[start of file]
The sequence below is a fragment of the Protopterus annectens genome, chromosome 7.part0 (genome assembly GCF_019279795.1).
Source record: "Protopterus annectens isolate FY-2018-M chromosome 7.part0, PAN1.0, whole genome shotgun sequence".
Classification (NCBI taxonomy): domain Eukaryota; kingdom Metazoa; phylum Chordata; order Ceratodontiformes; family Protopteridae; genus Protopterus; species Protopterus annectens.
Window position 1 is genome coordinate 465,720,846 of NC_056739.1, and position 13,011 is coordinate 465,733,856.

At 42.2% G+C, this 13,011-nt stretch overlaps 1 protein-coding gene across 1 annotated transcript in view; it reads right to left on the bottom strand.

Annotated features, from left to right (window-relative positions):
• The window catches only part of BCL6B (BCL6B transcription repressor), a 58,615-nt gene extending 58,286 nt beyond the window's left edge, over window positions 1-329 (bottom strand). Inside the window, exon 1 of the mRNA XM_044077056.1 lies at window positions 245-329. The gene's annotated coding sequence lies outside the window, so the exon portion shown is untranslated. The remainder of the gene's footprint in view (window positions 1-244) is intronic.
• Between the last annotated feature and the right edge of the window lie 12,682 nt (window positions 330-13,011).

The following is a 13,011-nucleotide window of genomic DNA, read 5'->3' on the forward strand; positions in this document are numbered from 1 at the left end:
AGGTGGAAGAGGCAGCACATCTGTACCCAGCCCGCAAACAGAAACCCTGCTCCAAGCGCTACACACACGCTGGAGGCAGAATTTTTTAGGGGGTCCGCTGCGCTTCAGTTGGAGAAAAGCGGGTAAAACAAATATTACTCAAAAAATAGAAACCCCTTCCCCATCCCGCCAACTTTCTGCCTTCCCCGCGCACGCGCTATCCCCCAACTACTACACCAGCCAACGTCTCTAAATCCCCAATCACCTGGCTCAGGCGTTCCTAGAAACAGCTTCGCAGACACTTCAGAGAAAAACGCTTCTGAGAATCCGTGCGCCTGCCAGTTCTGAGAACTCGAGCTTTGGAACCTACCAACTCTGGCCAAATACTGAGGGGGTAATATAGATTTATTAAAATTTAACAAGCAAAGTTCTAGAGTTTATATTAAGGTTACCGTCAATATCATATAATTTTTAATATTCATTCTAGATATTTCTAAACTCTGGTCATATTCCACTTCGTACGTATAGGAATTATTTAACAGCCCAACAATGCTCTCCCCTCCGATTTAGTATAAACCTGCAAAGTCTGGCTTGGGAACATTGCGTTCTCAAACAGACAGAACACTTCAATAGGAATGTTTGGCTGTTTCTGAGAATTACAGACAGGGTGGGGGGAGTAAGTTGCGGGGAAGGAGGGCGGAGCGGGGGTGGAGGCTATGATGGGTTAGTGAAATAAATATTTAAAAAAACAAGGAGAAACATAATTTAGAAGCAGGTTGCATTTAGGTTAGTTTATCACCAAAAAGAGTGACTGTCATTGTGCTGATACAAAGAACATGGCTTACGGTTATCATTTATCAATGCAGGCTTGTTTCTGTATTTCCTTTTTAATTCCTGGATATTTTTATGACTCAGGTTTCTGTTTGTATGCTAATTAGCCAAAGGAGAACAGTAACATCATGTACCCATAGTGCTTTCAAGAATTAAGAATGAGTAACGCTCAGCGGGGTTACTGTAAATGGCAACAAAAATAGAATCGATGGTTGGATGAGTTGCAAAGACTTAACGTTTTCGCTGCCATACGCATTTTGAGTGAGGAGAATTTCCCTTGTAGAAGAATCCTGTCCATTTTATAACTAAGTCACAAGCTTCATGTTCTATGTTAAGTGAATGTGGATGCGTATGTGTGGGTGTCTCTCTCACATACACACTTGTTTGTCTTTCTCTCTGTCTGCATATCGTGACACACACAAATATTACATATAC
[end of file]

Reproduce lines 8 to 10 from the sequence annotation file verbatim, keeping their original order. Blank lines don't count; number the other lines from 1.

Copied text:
• Between the last annotated feature and the right edge of the window lie 12,682 nt (window positions 330-13,011).

The following is a 13,011-nucleotide window of genomic DNA, read 5'->3' on the forward strand; positions in this document are numbered from 1 at the left end:
AGGTGGAAGAGGCAGCACATCTGTACCCAGCCCGCAAACAGAAACCCTGCTCCAAGCGCTACACACACGCTGGAGGCAGAATTTTTTAGGGGGTCCGCTGCGCTTCAGTTGGAGAAAAGCGGGTAAAACAAATATTACTCAAAAAATAGAAACCCCTTCCCCATCCCGCCAACTTTCTGCCTTCCCCGCGCACGCGCTATCCCCCAACTACTACACCAGCCAACGTCTCTAAATCCCCAATCACCTGGCTCAGGCGTTCCTAGAAACAGCTTCGCAGACACTTCAGAGAAAAACGCTTCTGAGAATCCGTGCGCCTGCCAGTTCTGAGAACTCGAGCTTTGGAACCTACCAACTCTGGCCAAATACTGAGGGGGTAATATAGATTTATTAAAATTTAACAAGCAAAGTTCTAGAGTTTATATTAAGGTTACCGTCAATATCATATAATTTTTAATATTCATTCTAGATATTTCTAAACTCTGGTCATATTCCACTTCGTACGTATAGGAATTATTTAACAGCCCAACAATGCTCTCCCCTCCGATTTAGTATAAACCTGCAAAGTCTGGCTTGGGAACATTGCGTTCTCAAACAGACAGAACACTTCAATAGGAATGTTTGGCTGTTTCTGAGAATTACAGACAGGGTGGGGGGAGTAAGTTGCGGGGAAGGAGGGCGGAGCGGGGGTGGAGGCTATGATGGGTTAGTGAAATAAATATTTAAAAAAACAAGGAGAAACATAATTTAGAAGCAGGTTGCATTTAGGTTAGTTTATCACCAAAAAGAGTGACTGTCATTGTGCTGATACAAAGAACATGGCTTACGGTTATCATTTATCAATGCAGGCTTGTTTCTGTATTTCCTTTTTAATTCCTGGATATTTTTATGACTCAGGTTTCTGTTTGTATGCTAATTAGCCAAAGGAGAACAGTAACATCATGTACCCATAGTGCTTTCAAGAATTAAGAATGAGTAACGCTCAGCGGGGTTACTGTAAATGGCAACAAAAATAGAATCGATGGTTGGATGAGTTGCAAAGACTTAACGTTTTCGCTGCCATACGCATTTTGAGTGAGGAGAATTTCCCTTGTAGAAGAATCCTGTCCATTTTATAACTAAGTCACAAGCTTCATGTTCTATGTTAAGTGAATGTGGATGCGTATGTGTGGGTGTCTCTCTCACATACACACTTGTTTGTCTTTCTCTCTGTCTGCATATCGTGACACACACAAATATTACATATAC